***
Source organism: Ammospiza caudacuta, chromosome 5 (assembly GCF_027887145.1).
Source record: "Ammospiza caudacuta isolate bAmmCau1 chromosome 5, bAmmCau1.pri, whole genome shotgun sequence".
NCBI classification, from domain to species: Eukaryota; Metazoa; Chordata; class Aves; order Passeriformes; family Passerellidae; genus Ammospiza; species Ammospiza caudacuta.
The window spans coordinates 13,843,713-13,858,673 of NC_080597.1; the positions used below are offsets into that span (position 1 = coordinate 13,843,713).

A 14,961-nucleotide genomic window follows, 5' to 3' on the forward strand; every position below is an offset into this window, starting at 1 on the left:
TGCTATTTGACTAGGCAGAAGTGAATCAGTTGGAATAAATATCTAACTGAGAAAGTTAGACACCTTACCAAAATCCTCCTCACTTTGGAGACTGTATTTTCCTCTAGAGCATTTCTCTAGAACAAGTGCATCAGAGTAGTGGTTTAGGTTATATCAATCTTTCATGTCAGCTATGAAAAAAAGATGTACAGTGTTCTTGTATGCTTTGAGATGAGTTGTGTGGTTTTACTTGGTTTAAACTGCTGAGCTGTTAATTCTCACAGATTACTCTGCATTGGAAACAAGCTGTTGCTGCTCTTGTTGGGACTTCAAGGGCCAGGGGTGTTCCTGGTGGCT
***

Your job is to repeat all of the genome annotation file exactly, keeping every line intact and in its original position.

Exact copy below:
Source organism: Ammospiza caudacuta, chromosome 5 (assembly GCF_027887145.1).
Source record: "Ammospiza caudacuta isolate bAmmCau1 chromosome 5, bAmmCau1.pri, whole genome shotgun sequence".
NCBI classification, from domain to species: Eukaryota; Metazoa; Chordata; class Aves; order Passeriformes; family Passerellidae; genus Ammospiza; species Ammospiza caudacuta.
The window spans coordinates 13,843,713-13,858,673 of NC_080597.1; the positions used below are offsets into that span (position 1 = coordinate 13,843,713).

A 14,961-nucleotide genomic window follows, 5' to 3' on the forward strand; every position below is an offset into this window, starting at 1 on the left:
TGCTATTTGACTAGGCAGAAGTGAATCAGTTGGAATAAATATCTAACTGAGAAAGTTAGACACCTTACCAAAATCCTCCTCACTTTGGAGACTGTATTTTCCTCTAGAGCATTTCTCTAGAACAAGTGCATCAGAGTAGTGGTTTAGGTTATATCAATCTTTCATGTCAGCTATGAAAAAAAGATGTACAGTGTTCTTGTATGCTTTGAGATGAGTTGTGTGGTTTTACTTGGTTTAAACTGCTGAGCTGTTAATTCTCACAGATTACTCTGCATTGGAAACAAGCTGTTGCTGCTCTTGTTGGGACTTCAAGGGCCAGGGGTGTTCCTGGTGGCT